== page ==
Ruthless: A Hip Hopera is the story of an innocent boy who goes on a search for his brother’s killer. Tanesha Morris, first time writer-director of the Shreveport made short film, tasted success as a Top 20 contender in the Louisiana Film Prize 2016. It was also one of five shorts awarded a Founders’ Circle film grant.

Ruthless was made in Shreveport on a minimal budget, yet it broke ground at LAFP as the first musical make the festival’s competition level. Next on the agenda for Morris is the South by Southwest Film Festival. Will the film get its letter of acceptance? When that happens, will it be buried in the competition or find a champion?

Morris shot the film in just two days on Pierre Avenue using a Canon T2i camera and a small, volunteer crew. Her lyricist partners, Renada Soul and Morio DeMello, wrote and produced the songs that bring the script to life and propel the action. The sound was recorded in DeMello’s studio in Tipitina’s Co-Op at 700 Texas Street downtown.

“The story idea came from a Shreveport billboard that I saw on Stoner Ave. It
said, ‘Tell me who shot me in the back.’ Rosie Mahoney buys a billboard every year to try to find the killer of her son, Jamarsey Bolden. He was shot outside a barbershop on East Stoner Avenue back in 2005,” Morris explained.

“Something in my mind clicked when I saw the billboard,” added Morris. “Music and lyrics began to come forth from my mind. This movie is not his story. But it was inspired by the billboard.”

“It’s definitely about revenge and loss of innocence,” Morris told Film Prize
Associate Director Chris Lyon in an LAFP interview. “And I wanted to shine a light on a dark place. Especially in the black community we have this thing about snitches. People don’t want to talk about what happened. If you see something, don’t say anything because ‘it’s none of your business.’ But at the end of the day, people suffer.”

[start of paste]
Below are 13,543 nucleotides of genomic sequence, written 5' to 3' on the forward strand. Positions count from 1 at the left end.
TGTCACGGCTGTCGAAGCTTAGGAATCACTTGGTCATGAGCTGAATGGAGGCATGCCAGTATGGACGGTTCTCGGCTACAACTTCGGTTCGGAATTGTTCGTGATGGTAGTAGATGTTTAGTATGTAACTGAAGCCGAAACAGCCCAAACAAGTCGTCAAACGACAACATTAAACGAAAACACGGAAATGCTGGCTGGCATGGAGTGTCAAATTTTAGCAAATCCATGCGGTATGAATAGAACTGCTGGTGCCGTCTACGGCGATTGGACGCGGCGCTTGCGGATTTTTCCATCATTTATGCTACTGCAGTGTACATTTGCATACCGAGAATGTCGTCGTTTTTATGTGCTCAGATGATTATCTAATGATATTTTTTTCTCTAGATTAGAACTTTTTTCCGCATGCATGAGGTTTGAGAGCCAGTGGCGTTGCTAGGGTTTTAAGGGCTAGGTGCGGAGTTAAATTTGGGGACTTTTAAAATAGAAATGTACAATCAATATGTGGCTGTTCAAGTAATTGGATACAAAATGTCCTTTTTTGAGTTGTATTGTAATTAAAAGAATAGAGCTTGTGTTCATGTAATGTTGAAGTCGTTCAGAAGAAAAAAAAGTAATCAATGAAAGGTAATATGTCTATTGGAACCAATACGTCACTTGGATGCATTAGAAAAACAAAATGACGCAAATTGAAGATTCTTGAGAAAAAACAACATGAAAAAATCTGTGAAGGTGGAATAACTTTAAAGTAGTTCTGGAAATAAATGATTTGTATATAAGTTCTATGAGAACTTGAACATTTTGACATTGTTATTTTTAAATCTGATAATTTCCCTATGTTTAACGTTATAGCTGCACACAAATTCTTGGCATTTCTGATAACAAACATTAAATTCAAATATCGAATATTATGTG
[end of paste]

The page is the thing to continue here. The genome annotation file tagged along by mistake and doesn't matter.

Responded Lyon, “As fun as the energy of the music is, the movie can be difficult to watch. Watching this kid making these decisions – sometimes it’s hard to watch him step close to the edge.”

The actors were mostly non-actors until Morris put them in front of the camera. “I had to like pull it out of them.”

“I think its biggest attribute is its rawness,” says fellow filmmaker Kyle
Kleinecke. “There are moments when you don’t feel like you’re watching a movie, but experiencing a glimpse into the lives of these characters. Using hip hop and rap was a great way to help connect the audience to the culture.”

At viewers can see the players and the trailer. It includes a taste of a key scene. “The part, in my opinion, that works the best was the rap conversation in the car with Malachi and Code Lane,” says Kleinecke. “I was hanging onto every word of the conversation.”

“Keep your lips closed,” spits Code Lane, “Ya mouth needs to stay on zip mode. You know the code. The morgue is where the snitch goes.”

Growing up in Haughton, Morris could not forget the excitement of her earliest two years of school in California. As a student at BPCC she looked for a way
to combine her love of writing, the visual arts and the music business. “I heard about a college in Florida called Full Sail and its extensive classes in production,” she remembers. “I never thought I could afford it. But I enrolled and worked hard. I studied from January, 2012, to June, 2014. What I took from it was priceless.”

I didn’t fool around. I took in everything.” Morris graduated with a BFA in Creative Writing for Entertainment. She is still paying for her eight semesters at Full Sail, but without regrets.

As she faced the editing of Ruthless, Morris had to download and learn to use
Adobe Premiere Pro. At that point, she’d only worked with Apple’s iMovie. “It was hard,” she admits. Friends helped her. “I went on YouTube and researched what I needed to know.” That’s also how she built a steadi-cam rig with PVC pipe.

One of her teachers from Full Sail told her “You don’t have to come up with a
story. You need to go out and search. Talk to people. That’ll spark your inspiration. The stories are already out there. You just have to tell it.”

What are her dreams for Ruthless? Maybe it will become a feature film.” There’s another possibility. “Maybe Broadway,” she says with a wary laugh. After all, it is a musical.